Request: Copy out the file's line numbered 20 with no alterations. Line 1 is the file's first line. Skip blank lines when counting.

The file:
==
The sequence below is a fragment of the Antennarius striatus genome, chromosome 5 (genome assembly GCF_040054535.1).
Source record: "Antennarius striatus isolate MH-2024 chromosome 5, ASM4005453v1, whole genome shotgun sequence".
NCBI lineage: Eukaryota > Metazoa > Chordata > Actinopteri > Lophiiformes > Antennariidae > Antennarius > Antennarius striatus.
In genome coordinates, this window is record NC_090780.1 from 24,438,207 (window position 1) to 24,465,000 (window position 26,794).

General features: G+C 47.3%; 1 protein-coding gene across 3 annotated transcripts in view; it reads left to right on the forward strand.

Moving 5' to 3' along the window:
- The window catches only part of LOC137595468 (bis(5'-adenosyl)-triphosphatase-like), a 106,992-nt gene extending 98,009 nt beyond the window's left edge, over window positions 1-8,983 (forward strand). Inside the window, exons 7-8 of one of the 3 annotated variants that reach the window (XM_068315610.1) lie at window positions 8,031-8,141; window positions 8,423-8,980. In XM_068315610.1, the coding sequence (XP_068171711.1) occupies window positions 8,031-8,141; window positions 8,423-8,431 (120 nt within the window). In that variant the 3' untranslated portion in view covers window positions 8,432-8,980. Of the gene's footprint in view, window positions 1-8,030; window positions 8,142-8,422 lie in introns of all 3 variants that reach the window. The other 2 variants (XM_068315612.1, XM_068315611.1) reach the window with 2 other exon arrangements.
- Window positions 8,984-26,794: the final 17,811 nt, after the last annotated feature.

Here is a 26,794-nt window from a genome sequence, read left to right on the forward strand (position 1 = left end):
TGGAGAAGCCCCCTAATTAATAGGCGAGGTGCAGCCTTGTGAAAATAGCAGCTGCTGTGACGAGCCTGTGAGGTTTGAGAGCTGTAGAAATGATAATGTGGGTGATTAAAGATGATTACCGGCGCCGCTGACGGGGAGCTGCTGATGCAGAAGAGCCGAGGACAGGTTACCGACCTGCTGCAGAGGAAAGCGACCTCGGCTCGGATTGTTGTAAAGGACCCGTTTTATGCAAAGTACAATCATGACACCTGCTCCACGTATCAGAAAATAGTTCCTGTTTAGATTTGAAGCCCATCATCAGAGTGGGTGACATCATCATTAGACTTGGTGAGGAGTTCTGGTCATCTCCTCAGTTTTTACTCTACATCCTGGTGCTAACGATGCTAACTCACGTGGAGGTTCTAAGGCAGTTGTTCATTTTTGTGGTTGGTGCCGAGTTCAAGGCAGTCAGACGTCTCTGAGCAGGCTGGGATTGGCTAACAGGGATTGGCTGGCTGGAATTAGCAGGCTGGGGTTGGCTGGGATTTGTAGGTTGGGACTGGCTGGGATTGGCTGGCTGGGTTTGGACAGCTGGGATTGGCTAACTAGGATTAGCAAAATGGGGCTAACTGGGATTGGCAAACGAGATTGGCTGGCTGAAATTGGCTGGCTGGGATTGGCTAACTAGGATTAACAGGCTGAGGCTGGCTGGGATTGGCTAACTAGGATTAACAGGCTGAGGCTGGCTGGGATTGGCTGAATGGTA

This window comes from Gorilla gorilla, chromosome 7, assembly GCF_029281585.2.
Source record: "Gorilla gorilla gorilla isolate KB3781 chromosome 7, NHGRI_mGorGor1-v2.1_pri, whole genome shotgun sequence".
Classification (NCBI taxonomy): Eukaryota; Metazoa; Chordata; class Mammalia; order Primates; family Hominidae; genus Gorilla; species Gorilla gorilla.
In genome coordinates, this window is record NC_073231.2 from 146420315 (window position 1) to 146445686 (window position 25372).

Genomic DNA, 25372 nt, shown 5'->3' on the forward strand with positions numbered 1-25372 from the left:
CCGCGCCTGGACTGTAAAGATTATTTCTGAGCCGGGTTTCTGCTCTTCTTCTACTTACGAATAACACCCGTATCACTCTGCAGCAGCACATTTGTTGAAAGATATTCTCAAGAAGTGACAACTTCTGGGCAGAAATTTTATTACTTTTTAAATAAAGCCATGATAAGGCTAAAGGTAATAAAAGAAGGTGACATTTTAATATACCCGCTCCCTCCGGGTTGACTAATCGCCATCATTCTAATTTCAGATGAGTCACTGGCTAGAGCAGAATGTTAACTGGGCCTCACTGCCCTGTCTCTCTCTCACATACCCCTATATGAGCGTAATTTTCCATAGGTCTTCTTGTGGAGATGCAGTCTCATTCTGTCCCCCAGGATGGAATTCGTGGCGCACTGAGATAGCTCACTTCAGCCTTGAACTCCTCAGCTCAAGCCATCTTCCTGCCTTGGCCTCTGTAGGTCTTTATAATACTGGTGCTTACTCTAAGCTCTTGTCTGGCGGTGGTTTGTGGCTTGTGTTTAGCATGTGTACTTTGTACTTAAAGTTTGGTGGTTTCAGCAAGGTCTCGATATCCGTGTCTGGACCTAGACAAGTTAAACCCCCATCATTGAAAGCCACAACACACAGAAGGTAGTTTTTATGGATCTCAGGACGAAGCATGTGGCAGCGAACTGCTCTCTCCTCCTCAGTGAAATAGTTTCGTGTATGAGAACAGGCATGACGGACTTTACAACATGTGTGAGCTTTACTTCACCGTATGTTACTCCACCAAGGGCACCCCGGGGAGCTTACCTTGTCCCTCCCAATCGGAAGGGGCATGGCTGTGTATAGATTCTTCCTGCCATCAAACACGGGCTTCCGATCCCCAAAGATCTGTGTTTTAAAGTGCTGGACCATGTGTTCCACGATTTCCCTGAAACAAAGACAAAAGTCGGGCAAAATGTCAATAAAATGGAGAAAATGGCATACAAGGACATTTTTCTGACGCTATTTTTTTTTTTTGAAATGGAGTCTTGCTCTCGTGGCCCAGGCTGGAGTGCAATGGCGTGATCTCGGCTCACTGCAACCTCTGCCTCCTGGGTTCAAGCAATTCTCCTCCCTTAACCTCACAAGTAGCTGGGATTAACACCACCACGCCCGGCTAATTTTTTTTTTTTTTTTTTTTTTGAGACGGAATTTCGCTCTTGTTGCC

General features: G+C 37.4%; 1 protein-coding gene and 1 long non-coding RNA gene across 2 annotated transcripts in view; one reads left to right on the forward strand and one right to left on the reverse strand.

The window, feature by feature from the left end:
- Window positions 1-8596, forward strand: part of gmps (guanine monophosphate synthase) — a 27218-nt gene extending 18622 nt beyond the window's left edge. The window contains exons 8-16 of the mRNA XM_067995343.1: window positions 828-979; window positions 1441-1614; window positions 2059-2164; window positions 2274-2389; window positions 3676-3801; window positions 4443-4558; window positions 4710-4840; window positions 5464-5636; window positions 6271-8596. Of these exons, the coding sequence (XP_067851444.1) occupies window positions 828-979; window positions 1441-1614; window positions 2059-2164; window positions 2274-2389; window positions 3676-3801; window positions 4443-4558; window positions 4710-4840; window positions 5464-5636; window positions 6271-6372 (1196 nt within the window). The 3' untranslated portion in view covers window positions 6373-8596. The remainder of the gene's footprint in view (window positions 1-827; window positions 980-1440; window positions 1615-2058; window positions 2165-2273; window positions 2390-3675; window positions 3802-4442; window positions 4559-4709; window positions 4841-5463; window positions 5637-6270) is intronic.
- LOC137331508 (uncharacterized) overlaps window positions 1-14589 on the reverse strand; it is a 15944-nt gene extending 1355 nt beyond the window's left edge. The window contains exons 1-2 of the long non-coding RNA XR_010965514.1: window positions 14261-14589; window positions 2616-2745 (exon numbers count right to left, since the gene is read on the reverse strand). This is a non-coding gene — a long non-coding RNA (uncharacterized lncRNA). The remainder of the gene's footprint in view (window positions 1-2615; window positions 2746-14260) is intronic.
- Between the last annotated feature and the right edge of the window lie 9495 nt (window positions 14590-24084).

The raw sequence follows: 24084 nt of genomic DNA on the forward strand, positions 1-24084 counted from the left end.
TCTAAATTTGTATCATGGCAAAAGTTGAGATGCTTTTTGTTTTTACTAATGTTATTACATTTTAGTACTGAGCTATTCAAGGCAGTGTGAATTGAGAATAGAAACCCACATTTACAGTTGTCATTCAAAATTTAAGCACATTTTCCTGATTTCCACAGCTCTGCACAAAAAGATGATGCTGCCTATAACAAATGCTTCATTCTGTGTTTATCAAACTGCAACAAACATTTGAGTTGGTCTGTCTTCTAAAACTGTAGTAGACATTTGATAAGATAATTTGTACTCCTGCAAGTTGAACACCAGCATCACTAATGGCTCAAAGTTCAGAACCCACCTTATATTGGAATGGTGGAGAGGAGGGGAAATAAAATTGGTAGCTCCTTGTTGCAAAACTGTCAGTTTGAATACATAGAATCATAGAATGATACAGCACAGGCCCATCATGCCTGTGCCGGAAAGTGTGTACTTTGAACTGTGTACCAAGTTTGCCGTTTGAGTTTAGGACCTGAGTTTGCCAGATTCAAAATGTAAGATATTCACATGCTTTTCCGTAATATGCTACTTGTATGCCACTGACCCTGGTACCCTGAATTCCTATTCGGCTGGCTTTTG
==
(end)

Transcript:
- LOC137331508 (uncharacterized) overlaps window positions 1-14589 on the reverse strand; it is a 15944-nt gene extending 1355 nt beyond the window's left edge. The window contains exons 1-2 of the long non-coding RNA XR_010965514.1: window positions 14261-14589; window positions 2616-2745 (exon numbers count right to left, since the gene is read on the reverse strand). This is a non-coding gene — a long non-coding RNA (uncharacterized lncRNA). The remainder of the gene's footprint in view (window positions 1-2615; window positions 2746-14260) is intronic.